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Guidelines for Critical Reading

When you read texts for academic classes—either fiction/literature or nonfiction—your job is to read in order to understand, interpret, and ultimately discuss an author’s work either orally or in writing. While fiction/literature and nonfiction have many different qualities, the first step is always to read carefully and critically. Critical reading is active reading: the search for meanings, connections, patterns as you go through the material. Making notes as you read can be the basis for analysis and interpretation when you write. Here are two outlines for critical reading, one for fiction/literature and one for nonfiction.


General Guidelines

  • read fiction/literature (poetry and drama) more than once
  • read for the total experience of the work
  • read slowly for the words, feelings, emotions, ideas
  • underline key words, phrases, and passages
  • take notes on responses, ideas, and questions that occur to you
  • look up important words in the dictionary
  • in poetry and drama especially, read aloud
  • be open to new possibilities; do not reject that which can't be understood on the first reading

Ask Silent Questions about the Work

  • What is the basic story or plot?
  • Who are the characters? If there is a specific character speaking, who is the speaker and who is s/he addressing?
  • What is the context or situation?
  • Where is the action taking place?
  • When is the action taking place? in what historical period, and at what point in the development of the story?
  • Do you see a conflict, a matter that must be resolved, a goal that the characters are seeking?
  • Do there seem to be themes and ideas which are implied, rather than being explicitly stated?

Consider the Major Literary Elements

  • consider why the author chose to organize the narrative as s/he did
  • study the characters, their qualities, conflicts, growth or decline
  • consider how the themes are explored through action, description, and dialogue
  • take note of any recurrent ideas
  • give thought to the specific words that the author has chosen—the images, metaphors, similes, other language devices and patterns

Analyze the Relationships

  • How do the various elements of plot and subplot relate to each other and to the central theme of the work?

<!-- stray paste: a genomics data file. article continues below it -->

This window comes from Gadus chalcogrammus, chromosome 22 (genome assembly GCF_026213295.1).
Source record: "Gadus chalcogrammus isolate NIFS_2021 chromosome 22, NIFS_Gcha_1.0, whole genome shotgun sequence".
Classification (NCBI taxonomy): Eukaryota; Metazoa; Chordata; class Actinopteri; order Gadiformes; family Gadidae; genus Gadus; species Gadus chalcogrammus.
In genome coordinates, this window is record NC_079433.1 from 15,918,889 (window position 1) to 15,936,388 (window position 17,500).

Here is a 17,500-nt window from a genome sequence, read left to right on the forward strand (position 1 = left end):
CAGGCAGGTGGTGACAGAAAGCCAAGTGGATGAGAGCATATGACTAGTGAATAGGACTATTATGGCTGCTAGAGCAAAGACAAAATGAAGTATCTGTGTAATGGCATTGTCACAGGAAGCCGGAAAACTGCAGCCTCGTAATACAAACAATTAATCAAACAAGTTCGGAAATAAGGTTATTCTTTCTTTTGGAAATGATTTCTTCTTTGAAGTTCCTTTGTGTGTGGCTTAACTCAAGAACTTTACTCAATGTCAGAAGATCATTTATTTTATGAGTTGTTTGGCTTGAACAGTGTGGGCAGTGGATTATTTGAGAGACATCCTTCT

• How do the relationships among the characters illustrate and develop the theme of the work?
  • How does the writer relate to the reader? through direct address? through an invitation to share her/his point of view? as a guide to the “life” of the narrative?
  • How do you personally relate to the work? What emotions, thoughts, or questions are provoked in you?


Understand the Content

  • underline key sentences; circle key words
  • take notes in the margin
  • use a dictionary
  • write a brief summary of main points

Evaluate the Content

  • trace the development of the argument or narrative
  • look for logic; look for appeals to emotions
  • look for consideration of both sides to the argument
  • look for evidence, analysis, reasoning
  • look for meaningful sources to support claims of fact

Evaluate Yourself

  • beware of your own biases for or against certain ideas
  • evaluate whether your reactions are based on limited cultural attitudes
  • consider your immediate responses; then evaluate whether you've made a hasty conclusion or reacted according to cultural assumptions of your own era or situation

Consider the Author and Historical Context

  • What is the author's authority to speak on the subject? personal experience? scholarly study? research?
  • What is the motive behind the author's essay? self-justification? propaganda? information dissemination?
  • Who was the original audience for the work?
  • Where was it first published? in a book? magazine? as a lecture?
  • What were the biases of the original audience?
  • Do any elements of the historical period in which it was written explain elements of the work itself?
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